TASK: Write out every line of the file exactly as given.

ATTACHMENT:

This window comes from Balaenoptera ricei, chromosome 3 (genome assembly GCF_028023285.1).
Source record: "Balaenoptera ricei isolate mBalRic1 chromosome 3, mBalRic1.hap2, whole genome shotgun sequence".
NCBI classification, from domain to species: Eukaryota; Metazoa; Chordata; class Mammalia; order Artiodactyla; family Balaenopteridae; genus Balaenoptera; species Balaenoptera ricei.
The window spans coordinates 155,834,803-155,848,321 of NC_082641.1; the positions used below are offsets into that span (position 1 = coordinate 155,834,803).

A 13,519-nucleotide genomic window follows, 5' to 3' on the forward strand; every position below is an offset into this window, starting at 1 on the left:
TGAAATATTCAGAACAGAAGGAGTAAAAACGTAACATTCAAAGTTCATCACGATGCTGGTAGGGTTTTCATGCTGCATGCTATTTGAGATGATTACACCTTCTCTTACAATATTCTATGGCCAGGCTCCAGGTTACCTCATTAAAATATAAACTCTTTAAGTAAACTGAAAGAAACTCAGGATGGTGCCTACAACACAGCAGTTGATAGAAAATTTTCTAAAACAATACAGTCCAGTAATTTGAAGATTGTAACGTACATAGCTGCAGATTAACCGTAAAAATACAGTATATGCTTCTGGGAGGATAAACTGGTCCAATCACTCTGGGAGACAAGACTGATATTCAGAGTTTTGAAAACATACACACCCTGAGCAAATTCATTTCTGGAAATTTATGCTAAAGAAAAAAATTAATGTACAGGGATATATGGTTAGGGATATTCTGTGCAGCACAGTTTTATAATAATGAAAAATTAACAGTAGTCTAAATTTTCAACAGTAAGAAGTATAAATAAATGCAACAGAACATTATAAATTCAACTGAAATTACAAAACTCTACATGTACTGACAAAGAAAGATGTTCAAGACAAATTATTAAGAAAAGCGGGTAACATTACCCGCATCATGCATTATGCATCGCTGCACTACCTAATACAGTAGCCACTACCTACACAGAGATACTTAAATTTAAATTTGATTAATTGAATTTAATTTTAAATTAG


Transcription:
This window comes from Balaenoptera ricei, chromosome 3 (genome assembly GCF_028023285.1).
Source record: "Balaenoptera ricei isolate mBalRic1 chromosome 3, mBalRic1.hap2, whole genome shotgun sequence".
NCBI classification, from domain to species: Eukaryota; Metazoa; Chordata; class Mammalia; order Artiodactyla; family Balaenopteridae; genus Balaenoptera; species Balaenoptera ricei.
The window spans coordinates 155,834,803-155,848,321 of NC_082641.1; the positions used below are offsets into that span (position 1 = coordinate 155,834,803).

A 13,519-nucleotide genomic window follows, 5' to 3' on the forward strand; every position below is an offset into this window, starting at 1 on the left:
TGAAATATTCAGAACAGAAGGAGTAAAAACGTAACATTCAAAGTTCATCACGATGCTGGTAGGGTTTTCATGCTGCATGCTATTTGAGATGATTACACCTTCTCTTACAATATTCTATGGCCAGGCTCCAGGTTACCTCATTAAAATATAAACTCTTTAAGTAAACTGAAAGAAACTCAGGATGGTGCCTACAACACAGCAGTTGATAGAAAATTTTCTAAAACAATACAGTCCAGTAATTTGAAGATTGTAACGTACATAGCTGCAGATTAACCGTAAAAATACAGTATATGCTTCTGGGAGGATAAACTGGTCCAATCACTCTGGGAGACAAGACTGATATTCAGAGTTTTGAAAACATACACACCCTGAGCAAATTCATTTCTGGAAATTTATGCTAAAGAAAAAAATTAATGTACAGGGATATATGGTTAGGGATATTCTGTGCAGCACAGTTTTATAATAATGAAAAATTAACAGTAGTCTAAATTTTCAACAGTAAGAAGTATAAATAAATGCAACAGAACATTATAAATTCAACTGAAATTACAAAACTCTACATGTACTGACAAAGAAAGATGTTCAAGACAAATTATTAAGAAAAGCGGGTAACATTACCCGCATCATGCATTATGCATCGCTGCACTACCTAATACAGTAGCCACTACCTACACAGAGATACTTAAATTTAAATTTGATTAATTGAATTTAATTTTAAATTAG